1 February 2010

Renovate your Recipes

Renovate your recipes – tips for reducing the amount and improving the quality of fat

Kaye Foster-Powell
Kaye Foster-Powell

The problem with fat is the amount we eat, sometimes without realising it. Fat provides more calories per gram (9 cals or 37 kJ) than protein or carbs (4 cals per gram each), which is why fat is a good place to start when giving your recipes a healthy makeover. It's not just the quantity you have to think about, it's the quality - the type of fat can make a big difference to your health and waistline. It's not too hard to give your favourite recipes a healthy renovation to reduce the amount or improve the quality of the fat. Here are dietitian Kaye Foster-Powell's 3 simple steps to get you started.

French toast with grainy bread

1. Substitute.

  • Make that dessert or white sauce with reduced fat or skim milk instead of full cream milk, replace cream with low fat evaporated milk or yoghurt or buttermilk thickened with a little corn flour.
  • Try light sour cream or crème fraiche or low fat yoghurt or reduced fat ricotta instead of regular sour cream.
  • Use filo brushed with skim milk or water or even orange juice if it's for a dessert instead of regular pastry,
  • Pick the skinless chicken fillets, the leanest mince, fat reduced sausages,
  • Use one of the good oils in your cooking instead of butter and a reduced fat cheese.
2. Reduce.
  • Cut back the quantity of meat, particularly if it’s a fattier cut like bacon or sausage (many recipes have way too much). For 4 people you need around 500 grams (1 lb 2 oz) meat or chicken - the bonus is the savings on the weekly housekeeping budget. Add extra vegetables or legumes to bulk out the recipe and boost the nutrition.
  • Go halves, too. Many recipes have a very heavy hand when it comes to cheese and the amount of oil. If a recipe asks for 1 cup of shredded cheese for that cheesy topping, a ½ cup extended with some low GI breadcrumbs or rolled oats or even wheatgerm will do the job just as well. And if it’s for a sauce, use less cheese but a sharper tasting one to deliver the flavour.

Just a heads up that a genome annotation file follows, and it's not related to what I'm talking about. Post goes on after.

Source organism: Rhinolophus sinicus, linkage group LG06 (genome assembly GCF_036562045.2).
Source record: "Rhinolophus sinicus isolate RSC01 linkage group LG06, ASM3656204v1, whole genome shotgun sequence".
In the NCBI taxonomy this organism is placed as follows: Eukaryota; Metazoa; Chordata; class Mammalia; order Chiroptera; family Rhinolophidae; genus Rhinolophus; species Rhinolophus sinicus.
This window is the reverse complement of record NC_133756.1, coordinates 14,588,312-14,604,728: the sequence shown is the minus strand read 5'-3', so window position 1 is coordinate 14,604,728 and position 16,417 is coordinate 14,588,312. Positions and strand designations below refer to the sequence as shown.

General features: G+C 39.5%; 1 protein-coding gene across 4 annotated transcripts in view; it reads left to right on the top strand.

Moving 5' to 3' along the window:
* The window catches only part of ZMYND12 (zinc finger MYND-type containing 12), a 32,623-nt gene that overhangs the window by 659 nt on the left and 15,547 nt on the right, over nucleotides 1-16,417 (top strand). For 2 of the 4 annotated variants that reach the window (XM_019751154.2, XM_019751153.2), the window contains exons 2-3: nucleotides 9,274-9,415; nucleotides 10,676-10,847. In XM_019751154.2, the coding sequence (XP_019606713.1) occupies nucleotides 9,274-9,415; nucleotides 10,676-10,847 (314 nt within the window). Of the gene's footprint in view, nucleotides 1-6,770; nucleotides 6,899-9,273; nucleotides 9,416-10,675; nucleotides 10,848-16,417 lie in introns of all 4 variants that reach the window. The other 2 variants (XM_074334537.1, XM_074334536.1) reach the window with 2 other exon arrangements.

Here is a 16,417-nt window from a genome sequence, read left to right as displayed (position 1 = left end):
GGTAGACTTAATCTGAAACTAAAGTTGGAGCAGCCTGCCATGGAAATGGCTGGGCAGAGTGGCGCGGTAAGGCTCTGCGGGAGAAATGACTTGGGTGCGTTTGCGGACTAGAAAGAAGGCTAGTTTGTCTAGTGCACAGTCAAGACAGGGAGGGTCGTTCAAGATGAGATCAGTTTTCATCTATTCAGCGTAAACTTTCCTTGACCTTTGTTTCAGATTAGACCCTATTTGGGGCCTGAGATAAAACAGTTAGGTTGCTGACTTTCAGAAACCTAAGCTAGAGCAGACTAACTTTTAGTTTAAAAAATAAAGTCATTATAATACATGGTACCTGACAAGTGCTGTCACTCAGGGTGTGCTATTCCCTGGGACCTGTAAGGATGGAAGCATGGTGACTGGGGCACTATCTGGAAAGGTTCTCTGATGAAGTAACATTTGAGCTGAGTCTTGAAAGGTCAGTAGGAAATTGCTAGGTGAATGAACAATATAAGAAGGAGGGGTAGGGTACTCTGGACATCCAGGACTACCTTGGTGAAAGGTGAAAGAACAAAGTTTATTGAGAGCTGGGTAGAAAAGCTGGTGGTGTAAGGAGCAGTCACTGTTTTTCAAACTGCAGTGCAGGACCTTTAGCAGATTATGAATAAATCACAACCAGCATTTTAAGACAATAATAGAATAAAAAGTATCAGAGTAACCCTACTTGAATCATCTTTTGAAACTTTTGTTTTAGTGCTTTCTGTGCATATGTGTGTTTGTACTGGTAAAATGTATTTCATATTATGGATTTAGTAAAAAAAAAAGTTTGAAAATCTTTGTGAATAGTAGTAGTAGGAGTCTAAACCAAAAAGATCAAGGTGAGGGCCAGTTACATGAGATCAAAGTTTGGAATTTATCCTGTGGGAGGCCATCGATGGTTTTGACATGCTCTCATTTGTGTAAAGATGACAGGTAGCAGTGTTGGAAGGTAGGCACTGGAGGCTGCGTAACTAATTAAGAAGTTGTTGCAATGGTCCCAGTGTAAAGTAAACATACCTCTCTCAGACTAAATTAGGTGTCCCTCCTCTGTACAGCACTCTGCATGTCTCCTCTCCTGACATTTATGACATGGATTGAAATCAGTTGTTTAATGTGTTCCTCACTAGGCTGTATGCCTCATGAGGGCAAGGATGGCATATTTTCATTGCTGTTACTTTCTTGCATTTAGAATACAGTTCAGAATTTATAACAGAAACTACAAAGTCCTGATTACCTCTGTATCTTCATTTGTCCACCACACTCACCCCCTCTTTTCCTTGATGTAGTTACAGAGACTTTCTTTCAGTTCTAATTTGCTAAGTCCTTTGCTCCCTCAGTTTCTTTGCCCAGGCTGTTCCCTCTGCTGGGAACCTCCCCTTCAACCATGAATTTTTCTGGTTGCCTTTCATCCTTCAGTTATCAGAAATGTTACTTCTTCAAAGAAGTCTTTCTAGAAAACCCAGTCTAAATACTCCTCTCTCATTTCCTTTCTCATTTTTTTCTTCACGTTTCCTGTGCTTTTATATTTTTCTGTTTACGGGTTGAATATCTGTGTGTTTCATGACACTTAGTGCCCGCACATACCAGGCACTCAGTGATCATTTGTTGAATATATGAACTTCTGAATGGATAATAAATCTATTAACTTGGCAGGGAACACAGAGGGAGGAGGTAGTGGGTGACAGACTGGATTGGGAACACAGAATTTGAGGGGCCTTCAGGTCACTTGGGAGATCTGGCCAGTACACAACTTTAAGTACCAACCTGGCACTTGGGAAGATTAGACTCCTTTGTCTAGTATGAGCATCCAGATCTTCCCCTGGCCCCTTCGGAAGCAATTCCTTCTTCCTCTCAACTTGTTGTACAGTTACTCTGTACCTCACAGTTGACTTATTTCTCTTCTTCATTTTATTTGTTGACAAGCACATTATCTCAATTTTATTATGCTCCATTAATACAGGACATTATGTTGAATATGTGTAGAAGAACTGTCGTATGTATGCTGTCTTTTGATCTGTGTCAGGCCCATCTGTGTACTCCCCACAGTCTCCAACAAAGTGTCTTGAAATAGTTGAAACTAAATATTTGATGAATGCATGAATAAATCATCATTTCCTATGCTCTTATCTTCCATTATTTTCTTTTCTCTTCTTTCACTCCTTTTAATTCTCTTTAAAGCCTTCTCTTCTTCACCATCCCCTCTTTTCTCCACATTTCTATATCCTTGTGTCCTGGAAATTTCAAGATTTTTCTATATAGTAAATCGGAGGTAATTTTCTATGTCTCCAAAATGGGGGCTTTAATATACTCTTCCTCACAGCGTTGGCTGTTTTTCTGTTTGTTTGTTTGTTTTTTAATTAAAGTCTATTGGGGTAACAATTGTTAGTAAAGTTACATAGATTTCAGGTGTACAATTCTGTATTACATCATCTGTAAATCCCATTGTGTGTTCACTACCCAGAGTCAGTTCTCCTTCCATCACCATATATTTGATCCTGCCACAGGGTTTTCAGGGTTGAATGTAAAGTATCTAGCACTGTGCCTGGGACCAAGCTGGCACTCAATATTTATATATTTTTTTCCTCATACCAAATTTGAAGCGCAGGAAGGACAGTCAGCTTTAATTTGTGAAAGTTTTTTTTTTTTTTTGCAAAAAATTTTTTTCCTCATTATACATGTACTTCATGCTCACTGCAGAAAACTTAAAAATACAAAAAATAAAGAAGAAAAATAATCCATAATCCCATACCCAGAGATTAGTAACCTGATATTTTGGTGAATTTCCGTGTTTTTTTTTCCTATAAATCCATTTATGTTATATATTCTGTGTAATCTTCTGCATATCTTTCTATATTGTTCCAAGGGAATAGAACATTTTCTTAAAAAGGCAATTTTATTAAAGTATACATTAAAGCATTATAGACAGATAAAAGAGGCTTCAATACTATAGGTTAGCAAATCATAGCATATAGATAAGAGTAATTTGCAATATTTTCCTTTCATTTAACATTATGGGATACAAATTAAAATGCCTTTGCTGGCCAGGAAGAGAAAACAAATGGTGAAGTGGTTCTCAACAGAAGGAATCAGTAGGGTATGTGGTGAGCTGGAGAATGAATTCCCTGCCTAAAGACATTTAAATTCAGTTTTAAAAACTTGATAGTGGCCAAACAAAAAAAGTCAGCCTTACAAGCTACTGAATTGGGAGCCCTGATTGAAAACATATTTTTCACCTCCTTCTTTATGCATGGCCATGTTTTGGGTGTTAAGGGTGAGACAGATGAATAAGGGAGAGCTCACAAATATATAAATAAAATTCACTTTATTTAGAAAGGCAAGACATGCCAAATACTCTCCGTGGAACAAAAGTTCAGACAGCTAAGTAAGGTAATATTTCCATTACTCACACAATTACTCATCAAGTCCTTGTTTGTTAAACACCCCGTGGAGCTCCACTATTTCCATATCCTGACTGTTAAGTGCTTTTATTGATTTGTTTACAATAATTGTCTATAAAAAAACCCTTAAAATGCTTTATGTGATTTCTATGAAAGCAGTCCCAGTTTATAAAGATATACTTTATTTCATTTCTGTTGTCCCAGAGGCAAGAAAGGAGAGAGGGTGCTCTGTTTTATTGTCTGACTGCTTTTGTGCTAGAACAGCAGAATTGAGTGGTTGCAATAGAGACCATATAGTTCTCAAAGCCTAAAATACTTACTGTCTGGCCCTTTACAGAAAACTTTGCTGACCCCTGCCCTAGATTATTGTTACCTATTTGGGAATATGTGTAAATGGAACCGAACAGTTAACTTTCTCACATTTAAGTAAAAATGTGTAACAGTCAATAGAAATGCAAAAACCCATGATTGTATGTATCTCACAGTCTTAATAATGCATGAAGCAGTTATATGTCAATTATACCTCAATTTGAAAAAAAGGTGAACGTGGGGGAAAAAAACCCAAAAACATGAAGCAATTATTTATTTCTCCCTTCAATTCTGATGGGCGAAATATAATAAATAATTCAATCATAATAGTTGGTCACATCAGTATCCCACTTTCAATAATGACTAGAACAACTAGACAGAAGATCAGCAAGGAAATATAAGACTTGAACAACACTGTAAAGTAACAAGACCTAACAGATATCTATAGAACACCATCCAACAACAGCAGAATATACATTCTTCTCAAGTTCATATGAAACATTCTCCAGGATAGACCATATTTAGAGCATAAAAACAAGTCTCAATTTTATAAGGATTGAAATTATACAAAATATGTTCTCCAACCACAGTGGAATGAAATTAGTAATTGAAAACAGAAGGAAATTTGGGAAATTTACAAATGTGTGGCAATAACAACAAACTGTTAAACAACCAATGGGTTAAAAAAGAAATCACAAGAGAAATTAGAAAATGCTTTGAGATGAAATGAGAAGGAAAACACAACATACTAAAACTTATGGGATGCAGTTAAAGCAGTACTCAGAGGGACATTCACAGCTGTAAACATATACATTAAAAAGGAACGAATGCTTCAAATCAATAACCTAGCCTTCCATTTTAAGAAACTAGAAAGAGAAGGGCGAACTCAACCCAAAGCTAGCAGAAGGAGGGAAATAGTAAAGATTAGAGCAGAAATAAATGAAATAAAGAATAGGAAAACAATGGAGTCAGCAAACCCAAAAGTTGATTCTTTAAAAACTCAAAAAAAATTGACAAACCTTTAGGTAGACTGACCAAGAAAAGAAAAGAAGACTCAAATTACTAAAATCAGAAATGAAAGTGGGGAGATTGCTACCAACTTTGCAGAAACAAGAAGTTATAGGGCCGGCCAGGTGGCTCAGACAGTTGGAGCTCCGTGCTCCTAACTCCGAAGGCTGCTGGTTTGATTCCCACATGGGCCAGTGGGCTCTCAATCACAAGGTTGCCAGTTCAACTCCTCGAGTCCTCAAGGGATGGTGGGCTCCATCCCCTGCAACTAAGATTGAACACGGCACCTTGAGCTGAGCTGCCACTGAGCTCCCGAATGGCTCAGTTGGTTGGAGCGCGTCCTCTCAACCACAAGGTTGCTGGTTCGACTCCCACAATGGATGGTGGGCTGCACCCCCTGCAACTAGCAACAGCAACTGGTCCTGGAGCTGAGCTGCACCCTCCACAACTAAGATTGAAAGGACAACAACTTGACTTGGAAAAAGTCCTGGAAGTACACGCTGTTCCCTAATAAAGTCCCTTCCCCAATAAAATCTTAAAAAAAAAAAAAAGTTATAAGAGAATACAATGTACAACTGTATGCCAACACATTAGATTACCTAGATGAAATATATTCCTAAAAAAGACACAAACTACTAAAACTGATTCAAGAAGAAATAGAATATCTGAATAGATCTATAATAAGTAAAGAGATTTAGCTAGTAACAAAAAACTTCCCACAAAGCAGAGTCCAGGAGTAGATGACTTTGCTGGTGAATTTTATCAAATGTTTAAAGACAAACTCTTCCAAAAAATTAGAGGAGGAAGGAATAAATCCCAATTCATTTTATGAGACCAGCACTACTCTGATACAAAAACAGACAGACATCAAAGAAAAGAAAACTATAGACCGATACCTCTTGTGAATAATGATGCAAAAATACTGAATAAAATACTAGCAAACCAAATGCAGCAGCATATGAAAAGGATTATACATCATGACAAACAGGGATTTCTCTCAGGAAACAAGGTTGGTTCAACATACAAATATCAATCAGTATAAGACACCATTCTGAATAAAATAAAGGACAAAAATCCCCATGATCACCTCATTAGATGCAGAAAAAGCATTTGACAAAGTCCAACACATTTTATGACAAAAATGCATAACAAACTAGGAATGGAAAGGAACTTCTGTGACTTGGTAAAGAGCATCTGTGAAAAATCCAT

• If you warm the frying pan a little first then you only need 1 tablespoon of oil to sauté those onions or leeks not 2 or 3 tablespoons. And measure your oil for cooking don't tip and guess.
  • Try reducing the amount of margarine or butter in your baking and adding fruit puree or egg whites as a partial substitute.
3. Eliminate. Yes, leave it out altogether.
  • That means leaving out cream most of the time (see our substitute suggestions above).
  • It also means doing simple things like trimming the visible fat from meat or chicken before cooking or making soups and stews the day before, chilling them overnight and skimming the fat from the top before reheating and serving.
  • By using lighter and healthier cooking methods - grilling (broiling), roasting on a rack, steaming or barbecuing – you will naturally reduce the amount of fat (and calories) in a recipe.
Your easy guide to 100 low GI carbs
The January-February issue of Diabetic Living magazine (Australian edition, $7.95) comes with a booklet called: Your 100 Best Carbs for Healthy Low GI. Look for it in newsagents now.

Your 100 Best Carbs for Healthy Low GI


Anonymous said...

With a Type 2 diabetic in the family we've found your GI approach to food to be very helpful. However we're a little puzzled about the info in one of your books, The Low GI Diet:12 Week Plan for Weight Loss (2008 edition). In the sample diet on p.48, 'Fiona' is supposed to eat 5 serves of carbs & 4 serves of protein. However, the protein includes 1/2 cup of skim milk & 1/2 tub of yoghurt. Wouldn't this increase her carb intake to over 5 serves? Also the female (and calcium-conscious, milky-coffee & dairy-dessert-addicted) members of my family are concerned that the diet suggestions seem to include far less than 3-4 serves of dairy. Hope you can clarify this for us!

Thanks. F.M.

GI Group said...

We have passed your query on to the authors to answer and will post a response here in the next few days (we hope).

GI Group said...

Here's what dietitian and author Kaye foster-Powell says:

"As far it goes, the recommended protein serves including milk and
yoghurt do (strictly) add to her carb intake but in the menu planning in this book we have chosen to put dairy as a protein serve rather than a carb (strictly it is a bit of both). The plans here are primarily calorie controlled rather than carbohydrate controlled. The half cup of milk and 100g yoghurt add only 15g carb to the day.

Regarding the calcium content, we suggest 2-3 dairy serves/day (p39) although I know some health professionals recommend more. The problem with using more dairy foods for protein serves in a calorie controlled diet like this is displacement of other protein foods like meat which are essential for iron and zinc.